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Killian, Livingston Parish running out of money, seeking state help as water crisis prolongs

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KILLIAN — The Village of Killian's water was cut off last week. On Thursday, after more than a week of trying to restore water to the village, parish funding has also dried up, leaving them to call on the state for help.

The parish can no longer afford to bring in trucks with water to resupply. This costs about $30,000 a day, Livingston Parish President Randy Delatte said.

"Our parish doesn't have the resources to sustain this. We need state help," Delatte said.

The governor's office did not immediately respond to comment about their response to Delatte's call for help.

Delatte said the state has been there directing aid but is making a plea for state and even federal funds.

"I do need money three months down the road to repair this, but I need money tomorrow to keep this water coming in, so the people won't be without water," he said.

The parish government has placed 97,500 gallons of potable water in Killian's reservoir. Based on the parish's estimates, the town is consuming around 5,700 gallons per hour. But residents still can't drink this water. No matter what is wrong with the water system, it will likely be a while until clean drinking water is restored.

"Currently, what we think the problems are going to be when we get in there is possibly a busted casing or a damaged screen," District 8 Councilman Dean Coates said.

Crews are expected to continue work around 7 p.m. Thursday night.

In the meantime, residents are being asked to conserve their water usage.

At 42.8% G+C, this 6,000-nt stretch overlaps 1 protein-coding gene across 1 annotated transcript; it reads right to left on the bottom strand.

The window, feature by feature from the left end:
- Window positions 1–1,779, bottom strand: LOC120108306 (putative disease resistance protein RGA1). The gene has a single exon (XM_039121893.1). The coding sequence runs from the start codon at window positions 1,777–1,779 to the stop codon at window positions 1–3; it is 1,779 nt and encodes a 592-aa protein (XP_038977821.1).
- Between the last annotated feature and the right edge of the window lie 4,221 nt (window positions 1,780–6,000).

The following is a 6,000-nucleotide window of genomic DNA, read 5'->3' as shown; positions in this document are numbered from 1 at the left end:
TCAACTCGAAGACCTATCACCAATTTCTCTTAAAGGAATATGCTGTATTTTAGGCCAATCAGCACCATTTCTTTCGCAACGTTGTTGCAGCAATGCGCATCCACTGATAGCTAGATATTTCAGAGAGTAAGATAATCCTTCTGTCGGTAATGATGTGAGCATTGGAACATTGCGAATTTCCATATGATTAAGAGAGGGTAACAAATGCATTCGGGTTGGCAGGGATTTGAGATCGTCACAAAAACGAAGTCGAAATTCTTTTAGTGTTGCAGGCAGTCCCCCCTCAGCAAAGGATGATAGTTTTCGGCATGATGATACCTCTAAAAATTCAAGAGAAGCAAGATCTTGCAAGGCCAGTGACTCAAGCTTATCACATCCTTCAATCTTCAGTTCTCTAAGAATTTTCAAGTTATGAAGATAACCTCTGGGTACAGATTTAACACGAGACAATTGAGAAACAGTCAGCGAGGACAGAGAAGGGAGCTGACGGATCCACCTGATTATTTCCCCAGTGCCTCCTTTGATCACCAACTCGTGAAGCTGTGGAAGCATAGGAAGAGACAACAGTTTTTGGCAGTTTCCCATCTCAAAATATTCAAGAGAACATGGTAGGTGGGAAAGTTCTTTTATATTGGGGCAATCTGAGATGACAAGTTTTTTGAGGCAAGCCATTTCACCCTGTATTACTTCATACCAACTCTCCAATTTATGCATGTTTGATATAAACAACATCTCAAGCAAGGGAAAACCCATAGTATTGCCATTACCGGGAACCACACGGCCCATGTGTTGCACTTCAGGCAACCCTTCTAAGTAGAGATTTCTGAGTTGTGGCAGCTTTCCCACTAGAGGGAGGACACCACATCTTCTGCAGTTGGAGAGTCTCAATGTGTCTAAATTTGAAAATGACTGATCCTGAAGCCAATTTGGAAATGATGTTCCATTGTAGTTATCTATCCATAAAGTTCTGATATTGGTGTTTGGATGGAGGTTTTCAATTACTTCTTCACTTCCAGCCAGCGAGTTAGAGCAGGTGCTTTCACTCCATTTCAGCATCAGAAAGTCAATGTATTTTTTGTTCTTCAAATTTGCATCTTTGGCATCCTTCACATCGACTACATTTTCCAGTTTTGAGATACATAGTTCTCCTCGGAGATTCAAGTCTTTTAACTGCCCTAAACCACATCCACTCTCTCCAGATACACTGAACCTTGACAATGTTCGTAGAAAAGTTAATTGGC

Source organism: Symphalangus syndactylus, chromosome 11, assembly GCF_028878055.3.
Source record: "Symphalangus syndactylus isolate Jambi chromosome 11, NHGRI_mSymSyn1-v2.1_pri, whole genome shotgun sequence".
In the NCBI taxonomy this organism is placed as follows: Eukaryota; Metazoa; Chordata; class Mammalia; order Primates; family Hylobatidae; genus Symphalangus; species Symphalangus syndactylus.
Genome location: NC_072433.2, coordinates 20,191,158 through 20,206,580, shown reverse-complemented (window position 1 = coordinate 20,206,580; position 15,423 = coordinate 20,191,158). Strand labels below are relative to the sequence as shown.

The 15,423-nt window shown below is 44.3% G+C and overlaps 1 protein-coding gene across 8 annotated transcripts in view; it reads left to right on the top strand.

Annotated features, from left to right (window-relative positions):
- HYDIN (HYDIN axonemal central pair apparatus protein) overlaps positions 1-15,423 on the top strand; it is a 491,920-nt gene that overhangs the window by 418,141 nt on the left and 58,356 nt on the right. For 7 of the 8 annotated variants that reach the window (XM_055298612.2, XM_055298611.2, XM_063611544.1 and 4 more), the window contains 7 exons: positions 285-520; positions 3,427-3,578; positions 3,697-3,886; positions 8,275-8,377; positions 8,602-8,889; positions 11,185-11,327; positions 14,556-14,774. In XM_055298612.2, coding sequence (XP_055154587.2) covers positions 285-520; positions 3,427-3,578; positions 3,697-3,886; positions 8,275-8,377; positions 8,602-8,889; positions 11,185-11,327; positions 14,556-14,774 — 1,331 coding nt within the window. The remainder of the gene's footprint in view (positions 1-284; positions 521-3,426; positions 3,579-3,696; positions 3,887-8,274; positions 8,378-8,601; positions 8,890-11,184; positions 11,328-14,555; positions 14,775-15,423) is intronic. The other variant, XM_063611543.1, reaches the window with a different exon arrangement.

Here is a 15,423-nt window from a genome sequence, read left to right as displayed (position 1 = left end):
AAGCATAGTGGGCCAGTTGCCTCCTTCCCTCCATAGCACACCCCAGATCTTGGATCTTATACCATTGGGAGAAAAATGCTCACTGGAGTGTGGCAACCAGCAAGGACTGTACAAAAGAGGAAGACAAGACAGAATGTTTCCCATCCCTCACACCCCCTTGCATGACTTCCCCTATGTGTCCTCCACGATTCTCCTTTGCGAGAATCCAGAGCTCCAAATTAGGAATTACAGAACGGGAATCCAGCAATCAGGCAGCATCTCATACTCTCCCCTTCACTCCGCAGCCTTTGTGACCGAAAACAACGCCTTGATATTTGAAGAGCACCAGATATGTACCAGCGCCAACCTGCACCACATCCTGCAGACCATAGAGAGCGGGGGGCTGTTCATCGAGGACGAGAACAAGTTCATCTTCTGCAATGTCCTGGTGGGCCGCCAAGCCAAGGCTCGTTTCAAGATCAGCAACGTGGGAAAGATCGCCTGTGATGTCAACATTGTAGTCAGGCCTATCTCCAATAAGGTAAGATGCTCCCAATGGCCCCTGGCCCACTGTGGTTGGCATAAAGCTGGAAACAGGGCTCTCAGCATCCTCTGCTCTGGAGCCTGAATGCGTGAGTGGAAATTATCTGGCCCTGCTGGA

One resident, Jathryn Buchannan, expressed appreciation for the assistance being provided to the town, but also expressed that their issues seemed to go beyond the well.

"Our water's better right now because the parish brought us tanker trucks, but we don't know that the problems are always at the well," Buchannan said. "We could have really bad water here, and the next street over can be fine. They can have terrible water, and ours is perfectly fine. I don't think the issue is just a well."

On Wednesday, teams made progress in diagnosing the problem with Killian's water supply by sending cameras into the reservoir. WBRZ reported that dirt, sand and other sediment worked their way into the system, leaving the one-well town without clean water.

Volunteers have also donated cases of water for the town of 1,221 to use. The water is available at Town Hall from 8 a.m. to 11 p.m. Killian's mayor and Livingston Parish President Randy Delatte have declared states of emergency.

"Every drop saved makes a difference in ensuring a sustainable water supply for our community," the Livingston Parish Government posted on its Facebook page Thursday.

However, the inconsistency still worries residents at the end of the day.

"We're used to not being able to drink our water, but to not know if we can bathe or water our plants, that's a little concerning," Buchannan said.

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